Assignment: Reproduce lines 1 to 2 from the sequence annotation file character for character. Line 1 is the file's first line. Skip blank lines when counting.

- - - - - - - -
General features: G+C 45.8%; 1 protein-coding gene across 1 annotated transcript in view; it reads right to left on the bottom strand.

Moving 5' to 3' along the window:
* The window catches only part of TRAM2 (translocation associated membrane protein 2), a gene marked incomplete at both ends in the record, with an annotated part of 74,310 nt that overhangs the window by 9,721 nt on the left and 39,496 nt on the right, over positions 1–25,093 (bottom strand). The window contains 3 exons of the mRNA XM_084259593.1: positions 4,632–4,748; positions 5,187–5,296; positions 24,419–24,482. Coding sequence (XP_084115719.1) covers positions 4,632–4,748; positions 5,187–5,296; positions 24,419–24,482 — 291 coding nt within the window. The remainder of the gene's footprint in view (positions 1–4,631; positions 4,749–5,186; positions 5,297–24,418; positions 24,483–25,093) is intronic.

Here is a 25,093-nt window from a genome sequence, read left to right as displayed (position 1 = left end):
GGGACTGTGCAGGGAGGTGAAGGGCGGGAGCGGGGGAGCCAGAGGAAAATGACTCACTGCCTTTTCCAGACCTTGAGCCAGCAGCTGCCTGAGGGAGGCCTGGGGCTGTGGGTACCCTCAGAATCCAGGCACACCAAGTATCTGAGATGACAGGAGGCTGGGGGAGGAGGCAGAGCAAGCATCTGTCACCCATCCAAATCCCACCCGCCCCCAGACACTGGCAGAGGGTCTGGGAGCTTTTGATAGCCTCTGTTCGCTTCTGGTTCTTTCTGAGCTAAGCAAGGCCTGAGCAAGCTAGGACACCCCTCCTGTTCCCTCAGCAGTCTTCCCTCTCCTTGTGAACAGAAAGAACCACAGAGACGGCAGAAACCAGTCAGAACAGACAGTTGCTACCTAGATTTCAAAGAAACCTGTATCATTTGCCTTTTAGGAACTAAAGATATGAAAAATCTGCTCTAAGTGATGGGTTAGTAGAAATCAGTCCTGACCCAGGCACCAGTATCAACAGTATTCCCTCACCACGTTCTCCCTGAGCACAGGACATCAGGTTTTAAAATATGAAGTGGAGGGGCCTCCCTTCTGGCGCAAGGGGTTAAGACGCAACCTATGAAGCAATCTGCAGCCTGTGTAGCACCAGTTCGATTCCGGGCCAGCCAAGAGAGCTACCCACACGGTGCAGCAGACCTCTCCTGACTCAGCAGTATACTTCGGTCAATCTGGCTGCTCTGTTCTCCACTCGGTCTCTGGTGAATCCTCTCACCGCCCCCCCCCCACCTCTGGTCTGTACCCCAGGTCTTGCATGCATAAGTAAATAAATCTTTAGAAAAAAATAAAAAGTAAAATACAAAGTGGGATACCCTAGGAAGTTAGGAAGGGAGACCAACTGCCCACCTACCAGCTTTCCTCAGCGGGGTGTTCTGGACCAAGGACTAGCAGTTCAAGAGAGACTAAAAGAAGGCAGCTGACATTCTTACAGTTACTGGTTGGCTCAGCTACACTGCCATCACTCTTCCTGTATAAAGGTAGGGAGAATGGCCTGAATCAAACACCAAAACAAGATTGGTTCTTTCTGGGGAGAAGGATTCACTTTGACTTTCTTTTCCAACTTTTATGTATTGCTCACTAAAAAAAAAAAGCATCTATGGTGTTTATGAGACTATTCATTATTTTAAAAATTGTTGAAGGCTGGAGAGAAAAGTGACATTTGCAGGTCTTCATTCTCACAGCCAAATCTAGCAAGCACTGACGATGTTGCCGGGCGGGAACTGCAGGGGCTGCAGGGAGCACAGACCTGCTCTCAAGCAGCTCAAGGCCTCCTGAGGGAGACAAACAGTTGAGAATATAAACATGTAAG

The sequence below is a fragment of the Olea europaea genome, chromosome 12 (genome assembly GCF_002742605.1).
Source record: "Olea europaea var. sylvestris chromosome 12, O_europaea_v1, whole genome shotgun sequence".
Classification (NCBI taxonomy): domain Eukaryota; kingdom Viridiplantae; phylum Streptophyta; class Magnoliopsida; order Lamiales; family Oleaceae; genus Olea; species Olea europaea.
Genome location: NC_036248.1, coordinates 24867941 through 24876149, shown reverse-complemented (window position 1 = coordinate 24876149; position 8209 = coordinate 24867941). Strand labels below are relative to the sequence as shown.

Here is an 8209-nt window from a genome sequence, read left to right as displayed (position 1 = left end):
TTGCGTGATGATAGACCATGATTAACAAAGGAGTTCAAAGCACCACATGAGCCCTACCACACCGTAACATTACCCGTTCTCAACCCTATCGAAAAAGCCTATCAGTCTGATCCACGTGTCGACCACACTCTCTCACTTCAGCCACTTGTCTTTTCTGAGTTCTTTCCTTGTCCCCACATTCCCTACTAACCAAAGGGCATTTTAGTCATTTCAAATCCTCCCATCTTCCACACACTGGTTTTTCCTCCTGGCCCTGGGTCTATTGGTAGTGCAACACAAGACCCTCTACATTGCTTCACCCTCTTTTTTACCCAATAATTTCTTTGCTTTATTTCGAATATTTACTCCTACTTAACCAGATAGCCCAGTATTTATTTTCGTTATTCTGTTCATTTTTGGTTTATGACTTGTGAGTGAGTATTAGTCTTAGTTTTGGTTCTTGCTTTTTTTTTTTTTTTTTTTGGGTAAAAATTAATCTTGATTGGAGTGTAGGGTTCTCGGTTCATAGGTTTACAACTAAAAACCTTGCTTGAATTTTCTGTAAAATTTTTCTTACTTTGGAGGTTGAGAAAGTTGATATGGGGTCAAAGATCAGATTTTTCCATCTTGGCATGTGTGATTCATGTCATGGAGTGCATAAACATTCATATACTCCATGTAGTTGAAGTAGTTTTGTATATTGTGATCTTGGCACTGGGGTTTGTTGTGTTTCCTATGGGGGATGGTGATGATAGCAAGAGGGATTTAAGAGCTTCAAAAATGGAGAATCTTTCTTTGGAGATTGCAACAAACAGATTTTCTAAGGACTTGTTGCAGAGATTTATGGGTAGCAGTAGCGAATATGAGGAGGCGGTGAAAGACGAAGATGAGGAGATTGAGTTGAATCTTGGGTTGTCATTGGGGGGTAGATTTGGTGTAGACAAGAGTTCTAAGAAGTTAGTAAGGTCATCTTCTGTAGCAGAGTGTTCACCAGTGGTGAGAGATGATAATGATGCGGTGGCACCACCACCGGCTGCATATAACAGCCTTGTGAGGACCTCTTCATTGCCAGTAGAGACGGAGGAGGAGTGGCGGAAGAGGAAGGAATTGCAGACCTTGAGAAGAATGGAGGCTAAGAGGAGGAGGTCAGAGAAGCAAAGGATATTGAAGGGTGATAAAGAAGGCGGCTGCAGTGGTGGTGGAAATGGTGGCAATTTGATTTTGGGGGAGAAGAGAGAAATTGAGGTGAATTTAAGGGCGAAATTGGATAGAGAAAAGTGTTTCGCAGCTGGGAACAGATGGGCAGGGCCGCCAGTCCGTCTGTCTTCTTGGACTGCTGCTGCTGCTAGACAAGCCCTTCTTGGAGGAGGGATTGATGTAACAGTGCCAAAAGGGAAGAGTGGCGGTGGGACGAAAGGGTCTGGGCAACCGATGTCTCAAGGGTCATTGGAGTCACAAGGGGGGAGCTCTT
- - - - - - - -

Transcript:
General features: G+C 45.8%; 1 protein-coding gene across 1 annotated transcript in view; it reads right to left on the bottom strand.

Moving 5' to 3' along the window: